Neil Haddon

Neil Haddon is a visual artist, originally from the UK, who has lived in Tasmania since 1996. Prior to this he lived in Barcelona, Spain from 1990 to 1996.

Neil’s paintings have been included in exhibitions at the National Gallery of Victoria, MONA and Tasmanian Museum and Art Gallery and are held in private and public collections internationally and in major public collections around Australia.

Recent exhibitions include: Stranded, MOP Gallery, Sydney (2009); Broken, dianne tanzer gallery + projects, Melbourne (2009);The Good Listener, Criterion Gallery, Hobart (2010); Counter Works, Rex Irwin Gallery, Sydney (2010); and Neil Haddon, dianne tanzer gallery + projects, Melbourne (2011) and was part of the exhibitions Theatre of the World, MONA (2012) and Near and Far, Tasmanian Museum and Art Gallery, Hobart (2011); Wormholes, Bett Galley, Hobart (2015).

Neil has been the recipient of many prizes and awards including the Hadley’s Art Prize 2018, the Whyalla Art Prize 2009, the Glover Prize 2008, and the Tidal Art Prize 2007. His paintings have been shortlisted for the Arthur Guy Memorial Prize Bendigo Art Gallery and Wynne Prize at the Art Gallery of New South Wales.

Neil is the Head of Painting at the School of Creative Arts and Media, University of Tasmania.

Neil Haddon – When the Smoke Clears

These paintings take as their inspiration a line from James Kelly’s account of his 1815 circumnavigation of Tasmania in a whaling boat. In this account, Kelly writes about the moment that he and his crewmates enter Macquarie Harbour. He describes navigating through thick smoke to enter into the calm waters of the natural harbour. Because they can hear shouting, Kelly assumes that local aboriginal people are hunting kangaroo. He suggests that he and his crewmates are lucky that their boat is concealed by the clouds of smoke, thus avoiding confrontation. Later that day, Kelly gave the name Macquarie to the harbour. My paintings show the dark tannin waters of the harbour and the clearing smoke. They speculatively ask what we might see when the clouds clear.

the shore, the race, the other place

” For some time now, I have been drawn to thinking about my life as a migrant to Tasmania. It’s odd; how long it can take to realise that the subtle undercurrent of difference that has pervaded my life here could be used more purposefully as a tool for critical thinking.

The physical displacement of migration is often accompanied by a mental one when the thoughts, feelings and associations attached to one place are removed to another, new place. The artist and theorist Mieke Bal describes this dual physical and mental displacement as a heterochronic experience of time or, a disruption in the regular flow of time. My interpretation of this is that, as a migrant, I am perpetually aware of two (or more) time zones; the time of the old place and the time of the new place.

How can the time of the migrant be made in a painting?

The paintings in this exhibition are made using a form of collage; the cutting of a pictorial element from a source and pasting it into a new composition, often with other collaged elements. The paintings present a seemingly haphazard array of pictorial references derived from multiple historic periods, all of which have a biographical connection to me.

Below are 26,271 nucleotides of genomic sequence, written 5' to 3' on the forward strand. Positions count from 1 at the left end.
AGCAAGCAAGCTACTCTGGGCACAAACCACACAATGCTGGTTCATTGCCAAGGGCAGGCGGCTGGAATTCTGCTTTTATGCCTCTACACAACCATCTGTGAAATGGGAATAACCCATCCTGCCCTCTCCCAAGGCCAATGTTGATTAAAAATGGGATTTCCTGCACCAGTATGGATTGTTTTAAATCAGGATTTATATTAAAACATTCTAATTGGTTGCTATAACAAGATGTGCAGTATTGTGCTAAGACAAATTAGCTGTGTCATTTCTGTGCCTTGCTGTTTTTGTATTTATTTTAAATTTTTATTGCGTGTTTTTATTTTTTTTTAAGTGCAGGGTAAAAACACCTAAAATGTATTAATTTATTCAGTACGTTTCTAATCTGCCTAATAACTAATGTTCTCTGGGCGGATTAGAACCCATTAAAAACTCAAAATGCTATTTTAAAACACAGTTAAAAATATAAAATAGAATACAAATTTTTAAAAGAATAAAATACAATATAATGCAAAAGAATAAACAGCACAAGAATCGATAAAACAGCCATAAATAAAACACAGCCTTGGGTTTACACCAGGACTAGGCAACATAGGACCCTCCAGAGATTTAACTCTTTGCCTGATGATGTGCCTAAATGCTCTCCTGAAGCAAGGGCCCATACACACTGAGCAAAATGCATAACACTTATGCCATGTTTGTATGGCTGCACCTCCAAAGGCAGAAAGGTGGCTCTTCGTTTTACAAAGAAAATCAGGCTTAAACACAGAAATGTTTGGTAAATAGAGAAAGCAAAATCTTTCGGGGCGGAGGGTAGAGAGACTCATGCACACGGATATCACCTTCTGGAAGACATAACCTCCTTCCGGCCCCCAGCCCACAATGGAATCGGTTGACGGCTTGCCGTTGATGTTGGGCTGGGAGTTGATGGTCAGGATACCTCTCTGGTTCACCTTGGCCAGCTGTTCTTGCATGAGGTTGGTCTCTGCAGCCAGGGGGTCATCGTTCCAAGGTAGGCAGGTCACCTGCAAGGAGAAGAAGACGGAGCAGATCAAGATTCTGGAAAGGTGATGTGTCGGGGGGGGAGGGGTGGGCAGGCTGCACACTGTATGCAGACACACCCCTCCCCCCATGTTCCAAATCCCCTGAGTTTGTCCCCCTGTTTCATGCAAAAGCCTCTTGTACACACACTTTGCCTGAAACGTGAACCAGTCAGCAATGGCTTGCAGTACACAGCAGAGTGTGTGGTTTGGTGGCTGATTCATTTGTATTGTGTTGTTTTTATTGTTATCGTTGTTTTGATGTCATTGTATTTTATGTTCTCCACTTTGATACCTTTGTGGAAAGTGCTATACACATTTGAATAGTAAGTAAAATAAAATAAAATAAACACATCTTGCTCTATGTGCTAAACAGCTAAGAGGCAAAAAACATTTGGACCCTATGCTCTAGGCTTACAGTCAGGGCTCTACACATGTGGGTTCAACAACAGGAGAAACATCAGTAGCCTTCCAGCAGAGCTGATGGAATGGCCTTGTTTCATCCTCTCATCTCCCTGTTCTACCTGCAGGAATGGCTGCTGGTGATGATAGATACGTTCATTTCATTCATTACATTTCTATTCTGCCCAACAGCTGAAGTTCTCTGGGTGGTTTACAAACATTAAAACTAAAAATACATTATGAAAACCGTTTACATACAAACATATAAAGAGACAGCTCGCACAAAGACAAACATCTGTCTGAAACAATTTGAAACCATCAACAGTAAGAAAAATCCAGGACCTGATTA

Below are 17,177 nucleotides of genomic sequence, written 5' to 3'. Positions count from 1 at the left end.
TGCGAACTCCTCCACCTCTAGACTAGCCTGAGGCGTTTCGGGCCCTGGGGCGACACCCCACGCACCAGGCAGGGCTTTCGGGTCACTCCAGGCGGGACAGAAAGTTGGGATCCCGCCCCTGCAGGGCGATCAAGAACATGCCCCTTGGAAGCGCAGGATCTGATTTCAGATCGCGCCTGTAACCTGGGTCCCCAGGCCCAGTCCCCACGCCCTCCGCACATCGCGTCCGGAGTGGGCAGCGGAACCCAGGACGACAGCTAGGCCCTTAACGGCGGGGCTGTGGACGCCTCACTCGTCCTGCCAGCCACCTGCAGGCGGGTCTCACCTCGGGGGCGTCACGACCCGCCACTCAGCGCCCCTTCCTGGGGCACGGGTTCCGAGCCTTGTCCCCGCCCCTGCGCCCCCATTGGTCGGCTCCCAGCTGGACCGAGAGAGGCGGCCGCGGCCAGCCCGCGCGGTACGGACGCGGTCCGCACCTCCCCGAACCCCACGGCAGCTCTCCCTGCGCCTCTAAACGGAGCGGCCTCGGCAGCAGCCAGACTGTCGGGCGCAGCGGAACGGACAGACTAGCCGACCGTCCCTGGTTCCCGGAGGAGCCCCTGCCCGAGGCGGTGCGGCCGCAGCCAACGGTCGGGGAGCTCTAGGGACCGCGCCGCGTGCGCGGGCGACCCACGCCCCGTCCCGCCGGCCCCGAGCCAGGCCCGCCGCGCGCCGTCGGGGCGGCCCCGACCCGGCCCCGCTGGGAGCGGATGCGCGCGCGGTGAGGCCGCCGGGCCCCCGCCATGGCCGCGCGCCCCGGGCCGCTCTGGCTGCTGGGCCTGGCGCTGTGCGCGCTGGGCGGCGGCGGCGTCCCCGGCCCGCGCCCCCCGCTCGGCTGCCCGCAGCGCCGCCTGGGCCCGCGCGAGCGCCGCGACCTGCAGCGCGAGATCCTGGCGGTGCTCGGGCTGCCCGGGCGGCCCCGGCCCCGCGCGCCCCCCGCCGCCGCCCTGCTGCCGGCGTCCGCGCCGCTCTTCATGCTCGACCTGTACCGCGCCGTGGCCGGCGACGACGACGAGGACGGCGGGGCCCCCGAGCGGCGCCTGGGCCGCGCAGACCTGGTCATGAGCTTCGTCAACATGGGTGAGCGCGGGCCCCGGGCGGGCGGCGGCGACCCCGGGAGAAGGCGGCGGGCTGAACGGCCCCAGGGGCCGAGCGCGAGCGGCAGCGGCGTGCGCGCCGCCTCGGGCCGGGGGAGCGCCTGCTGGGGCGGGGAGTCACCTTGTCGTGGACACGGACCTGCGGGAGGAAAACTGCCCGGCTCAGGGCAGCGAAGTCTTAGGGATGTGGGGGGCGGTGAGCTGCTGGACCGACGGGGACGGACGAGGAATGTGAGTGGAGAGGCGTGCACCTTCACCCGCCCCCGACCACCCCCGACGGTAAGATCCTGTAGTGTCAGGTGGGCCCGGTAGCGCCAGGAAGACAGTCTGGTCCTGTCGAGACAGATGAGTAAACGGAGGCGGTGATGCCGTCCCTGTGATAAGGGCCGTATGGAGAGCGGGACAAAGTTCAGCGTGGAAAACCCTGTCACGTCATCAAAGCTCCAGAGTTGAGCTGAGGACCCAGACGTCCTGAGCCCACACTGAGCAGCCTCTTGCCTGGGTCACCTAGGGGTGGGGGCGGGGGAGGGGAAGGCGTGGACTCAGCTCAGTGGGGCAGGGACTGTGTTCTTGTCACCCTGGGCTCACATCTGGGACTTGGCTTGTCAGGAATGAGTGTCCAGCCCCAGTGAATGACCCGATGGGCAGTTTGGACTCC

There is an image of a placard holding bible salesman and racegoers enjoying a boozy lunch at the Epsom Derby (the ‘race’ of the exhibition title). I was born and raised in Epsom on the outskirts of South West London. There is a recumbent Eve in the Garden of Eden and the imaginary future ruins of London. These images have been copied from Gustave Doré’s illustrations in the books London: A Pilgrimage (1872) and Paradise Lost (1898). I have used them as pictures of the old place; a place that is both geographically and temporally distant to me now.

The paintings also include elements derived from Paul Gauguín’s Mata Mua (1892), a partially fictionalised account of Gaugín’s new home in Tahiti. For me, the painting is an important marker of my own migratory journey having first seen it when I lived in Spain, then again, decades later when temporarily living in New York and, more recently on a trip to Madrid. These fragments find themselves amongst strangely symmetrical trees taken from a painting by John Glover (1832). Glover’s tree has been copied and flipped to produce an exotic new species that looks as European as it does Antipodean.

This assortment of subjects is complimented by different painting techniques including digital printing on spray-painted grounds, refined hand-painted detail and loosely expressive gesture. The collision of images and techniques creates a turbulent, non-linear temporal dimension that is nonetheless held together in a field of highly saturated, unworldly colour.

The ‘shore’ of the exhibition title refers to a rocky shore, painted as if standing with one’s back to the ocean looking inland to a challenging topography. This is an apt location to consider the experience of migration. It is intertidal; neither fully land nor fully ocean, characterised by diversity and adaptability. It is two places at once and can be difficult terrain to traverse.”  – Neil Haddon 2019